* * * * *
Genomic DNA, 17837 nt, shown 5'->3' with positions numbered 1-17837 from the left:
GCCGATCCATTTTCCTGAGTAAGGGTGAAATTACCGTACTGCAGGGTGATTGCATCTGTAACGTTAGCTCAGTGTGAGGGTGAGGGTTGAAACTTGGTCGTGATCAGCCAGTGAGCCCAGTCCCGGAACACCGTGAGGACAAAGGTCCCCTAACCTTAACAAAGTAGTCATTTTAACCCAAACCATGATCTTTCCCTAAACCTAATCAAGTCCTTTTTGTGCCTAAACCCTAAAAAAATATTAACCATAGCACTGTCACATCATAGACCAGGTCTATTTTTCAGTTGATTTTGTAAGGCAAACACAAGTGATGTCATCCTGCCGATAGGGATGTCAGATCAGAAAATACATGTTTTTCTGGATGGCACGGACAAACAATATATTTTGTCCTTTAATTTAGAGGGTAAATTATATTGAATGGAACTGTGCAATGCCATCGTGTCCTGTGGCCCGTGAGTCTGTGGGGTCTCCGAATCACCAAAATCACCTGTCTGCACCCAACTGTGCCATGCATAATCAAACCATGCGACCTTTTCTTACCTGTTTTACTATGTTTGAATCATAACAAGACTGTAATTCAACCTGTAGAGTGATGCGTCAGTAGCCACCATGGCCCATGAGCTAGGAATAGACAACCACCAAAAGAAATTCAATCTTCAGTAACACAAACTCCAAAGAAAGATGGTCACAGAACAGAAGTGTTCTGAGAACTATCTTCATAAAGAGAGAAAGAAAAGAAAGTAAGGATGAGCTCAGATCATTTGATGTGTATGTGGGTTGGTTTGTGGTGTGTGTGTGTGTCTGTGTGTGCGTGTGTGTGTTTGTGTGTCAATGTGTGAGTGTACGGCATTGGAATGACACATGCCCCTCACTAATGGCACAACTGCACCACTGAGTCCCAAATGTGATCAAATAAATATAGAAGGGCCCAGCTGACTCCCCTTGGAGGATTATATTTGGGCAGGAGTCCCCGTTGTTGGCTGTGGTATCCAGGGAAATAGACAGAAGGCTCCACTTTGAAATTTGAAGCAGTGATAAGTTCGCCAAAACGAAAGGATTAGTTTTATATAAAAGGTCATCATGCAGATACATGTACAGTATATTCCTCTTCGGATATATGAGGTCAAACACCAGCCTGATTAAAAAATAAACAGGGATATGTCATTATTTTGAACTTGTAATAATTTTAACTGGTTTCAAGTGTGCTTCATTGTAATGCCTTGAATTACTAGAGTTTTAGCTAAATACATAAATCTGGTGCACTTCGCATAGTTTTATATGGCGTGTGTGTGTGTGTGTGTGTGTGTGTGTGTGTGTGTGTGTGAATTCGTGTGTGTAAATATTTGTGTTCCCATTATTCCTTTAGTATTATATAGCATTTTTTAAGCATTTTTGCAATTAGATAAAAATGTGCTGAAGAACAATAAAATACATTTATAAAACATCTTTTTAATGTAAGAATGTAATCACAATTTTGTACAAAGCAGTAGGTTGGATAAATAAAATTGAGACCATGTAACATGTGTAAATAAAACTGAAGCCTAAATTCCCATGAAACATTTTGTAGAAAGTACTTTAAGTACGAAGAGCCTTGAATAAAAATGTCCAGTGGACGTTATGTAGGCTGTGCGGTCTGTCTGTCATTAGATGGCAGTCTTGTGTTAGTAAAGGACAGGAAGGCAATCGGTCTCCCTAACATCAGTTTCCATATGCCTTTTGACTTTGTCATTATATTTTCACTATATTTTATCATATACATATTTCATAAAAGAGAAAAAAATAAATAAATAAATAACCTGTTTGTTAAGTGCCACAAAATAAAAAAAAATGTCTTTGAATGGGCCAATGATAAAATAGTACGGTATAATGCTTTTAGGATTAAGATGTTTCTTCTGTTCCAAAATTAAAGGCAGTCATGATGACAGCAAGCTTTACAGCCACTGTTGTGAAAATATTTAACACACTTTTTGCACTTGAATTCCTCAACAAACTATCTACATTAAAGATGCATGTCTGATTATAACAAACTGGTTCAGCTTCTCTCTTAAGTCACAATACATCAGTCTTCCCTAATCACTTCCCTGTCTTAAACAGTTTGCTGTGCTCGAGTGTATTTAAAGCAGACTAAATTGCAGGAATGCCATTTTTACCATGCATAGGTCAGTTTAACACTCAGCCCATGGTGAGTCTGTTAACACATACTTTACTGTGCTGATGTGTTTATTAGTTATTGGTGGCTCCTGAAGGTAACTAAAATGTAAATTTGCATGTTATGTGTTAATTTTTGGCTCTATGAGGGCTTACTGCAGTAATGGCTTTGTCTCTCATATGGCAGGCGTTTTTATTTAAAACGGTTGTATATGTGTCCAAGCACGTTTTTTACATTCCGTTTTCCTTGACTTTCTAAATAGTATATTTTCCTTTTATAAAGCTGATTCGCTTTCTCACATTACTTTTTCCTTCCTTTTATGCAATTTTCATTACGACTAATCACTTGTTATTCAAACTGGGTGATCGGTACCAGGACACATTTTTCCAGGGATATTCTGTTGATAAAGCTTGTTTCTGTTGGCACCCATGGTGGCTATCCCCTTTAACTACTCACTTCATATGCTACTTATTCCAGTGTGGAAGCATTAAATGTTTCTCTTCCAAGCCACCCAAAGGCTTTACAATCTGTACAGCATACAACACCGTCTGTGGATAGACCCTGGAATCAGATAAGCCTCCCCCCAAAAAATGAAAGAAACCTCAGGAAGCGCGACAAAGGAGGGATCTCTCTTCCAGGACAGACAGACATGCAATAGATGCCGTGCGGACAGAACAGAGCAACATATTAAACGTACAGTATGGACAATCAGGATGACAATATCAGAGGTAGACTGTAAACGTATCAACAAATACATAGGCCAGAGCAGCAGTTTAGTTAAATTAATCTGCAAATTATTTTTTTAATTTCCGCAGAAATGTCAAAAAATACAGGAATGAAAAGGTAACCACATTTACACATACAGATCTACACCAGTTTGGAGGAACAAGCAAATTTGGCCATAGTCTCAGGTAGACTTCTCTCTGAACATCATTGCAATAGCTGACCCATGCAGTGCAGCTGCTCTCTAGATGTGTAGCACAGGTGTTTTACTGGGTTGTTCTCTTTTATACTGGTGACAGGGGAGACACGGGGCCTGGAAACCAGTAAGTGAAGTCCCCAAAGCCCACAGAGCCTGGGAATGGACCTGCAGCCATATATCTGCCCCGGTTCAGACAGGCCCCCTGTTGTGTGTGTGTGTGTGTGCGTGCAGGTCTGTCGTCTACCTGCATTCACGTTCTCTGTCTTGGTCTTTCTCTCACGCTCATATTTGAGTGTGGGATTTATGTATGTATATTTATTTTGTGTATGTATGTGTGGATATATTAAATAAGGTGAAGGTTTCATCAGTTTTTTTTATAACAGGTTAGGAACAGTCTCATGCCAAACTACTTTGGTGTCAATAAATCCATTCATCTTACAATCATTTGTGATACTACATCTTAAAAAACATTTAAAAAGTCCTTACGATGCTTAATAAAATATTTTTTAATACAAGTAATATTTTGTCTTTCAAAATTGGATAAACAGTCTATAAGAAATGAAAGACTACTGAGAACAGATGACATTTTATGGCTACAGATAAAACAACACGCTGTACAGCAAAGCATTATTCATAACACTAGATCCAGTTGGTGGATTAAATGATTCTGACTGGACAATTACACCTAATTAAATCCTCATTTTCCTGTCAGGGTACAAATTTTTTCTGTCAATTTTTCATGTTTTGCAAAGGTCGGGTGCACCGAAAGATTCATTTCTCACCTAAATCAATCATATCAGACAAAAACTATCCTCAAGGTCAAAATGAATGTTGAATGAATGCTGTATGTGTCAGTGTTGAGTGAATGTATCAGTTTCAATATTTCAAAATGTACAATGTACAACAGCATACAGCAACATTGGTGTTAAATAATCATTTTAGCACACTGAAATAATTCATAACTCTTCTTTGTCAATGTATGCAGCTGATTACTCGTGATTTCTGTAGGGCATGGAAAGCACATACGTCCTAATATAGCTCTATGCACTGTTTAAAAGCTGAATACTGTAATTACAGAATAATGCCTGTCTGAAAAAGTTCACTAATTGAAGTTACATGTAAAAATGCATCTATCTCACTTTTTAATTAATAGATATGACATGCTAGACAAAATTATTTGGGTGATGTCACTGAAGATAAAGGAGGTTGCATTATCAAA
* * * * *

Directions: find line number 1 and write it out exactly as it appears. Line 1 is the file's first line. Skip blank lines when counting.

Genomic DNA, 17837 nt, shown 5'->3' with positions numbered 1-17837 from the left: